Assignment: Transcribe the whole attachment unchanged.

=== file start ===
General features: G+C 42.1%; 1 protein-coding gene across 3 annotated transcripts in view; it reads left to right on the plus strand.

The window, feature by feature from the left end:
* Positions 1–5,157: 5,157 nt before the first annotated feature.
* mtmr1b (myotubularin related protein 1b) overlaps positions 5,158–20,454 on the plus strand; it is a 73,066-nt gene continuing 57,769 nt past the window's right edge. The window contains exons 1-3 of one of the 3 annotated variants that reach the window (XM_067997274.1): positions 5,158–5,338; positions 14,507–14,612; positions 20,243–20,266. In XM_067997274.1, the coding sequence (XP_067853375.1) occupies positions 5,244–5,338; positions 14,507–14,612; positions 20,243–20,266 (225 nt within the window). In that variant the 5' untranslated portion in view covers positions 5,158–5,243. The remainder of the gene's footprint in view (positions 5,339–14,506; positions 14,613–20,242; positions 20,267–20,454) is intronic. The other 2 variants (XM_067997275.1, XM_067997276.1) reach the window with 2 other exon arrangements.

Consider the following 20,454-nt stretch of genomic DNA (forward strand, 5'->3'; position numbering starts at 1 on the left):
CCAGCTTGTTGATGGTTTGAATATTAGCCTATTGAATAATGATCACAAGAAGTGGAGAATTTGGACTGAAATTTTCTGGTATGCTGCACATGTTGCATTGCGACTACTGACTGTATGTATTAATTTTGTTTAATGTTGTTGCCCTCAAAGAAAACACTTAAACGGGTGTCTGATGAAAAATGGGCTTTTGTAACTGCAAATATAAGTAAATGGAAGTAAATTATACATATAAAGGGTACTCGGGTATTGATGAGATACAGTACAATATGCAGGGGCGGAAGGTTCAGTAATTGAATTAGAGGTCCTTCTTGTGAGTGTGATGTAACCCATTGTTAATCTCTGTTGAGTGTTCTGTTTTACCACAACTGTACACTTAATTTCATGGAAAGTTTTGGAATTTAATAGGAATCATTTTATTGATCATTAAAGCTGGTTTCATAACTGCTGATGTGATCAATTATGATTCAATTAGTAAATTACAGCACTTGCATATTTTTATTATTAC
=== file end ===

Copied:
General features: G+C 42.1%; 1 protein-coding gene across 3 annotated transcripts in view; it reads left to right on the plus strand.

The window, feature by feature from the left end:
* Positions 1–5,157: 5,157 nt before the first annotated feature.
* mtmr1b (myotubularin related protein 1b) overlaps positions 5,158–20,454 on the plus strand; it is a 73,066-nt gene continuing 57,769 nt past the window's right edge. The window contains exons 1-3 of one of the 3 annotated variants that reach the window (XM_067997274.1): positions 5,158–5,338; positions 14,507–14,612; positions 20,243–20,266. In XM_067997274.1, the coding sequence (XP_067853375.1) occupies positions 5,244–5,338; positions 14,507–14,612; positions 20,243–20,266 (225 nt within the window). In that variant the 5' untranslated portion in view covers positions 5,158–5,243. The remainder of the gene's footprint in view (positions 5,339–14,506; positions 14,613–20,242; positions 20,267–20,454) is intronic. The other 2 variants (XM_067997275.1, XM_067997276.1) reach the window with 2 other exon arrangements.

Consider the following 20,454-nt stretch of genomic DNA (forward strand, 5'->3'; position numbering starts at 1 on the left):
CCAGCTTGTTGATGGTTTGAATATTAGCCTATTGAATAATGATCACAAGAAGTGGAGAATTTGGACTGAAATTTTCTGGTATGCTGCACATGTTGCATTGCGACTACTGACTGTATGTATTAATTTTGTTTAATGTTGTTGCCCTCAAAGAAAACACTTAAACGGGTGTCTGATGAAAAATGGGCTTTTGTAACTGCAAATATAAGTAAATGGAAGTAAATTATACATATAAAGGGTACTCGGGTATTGATGAGATACAGTACAATATGCAGGGGCGGAAGGTTCAGTAATTGAATTAGAGGTCCTTCTTGTGAGTGTGATGTAACCCATTGTTAATCTCTGTTGAGTGTTCTGTTTTACCACAACTGTACACTTAATTTCATGGAAAGTTTTGGAATTTAATAGGAATCATTTTATTGATCATTAAAGCTGGTTTCATAACTGCTGATGTGATCAATTATGATTCAATTAGTAAATTACAGCACTTGCATATTTTTATTATTAC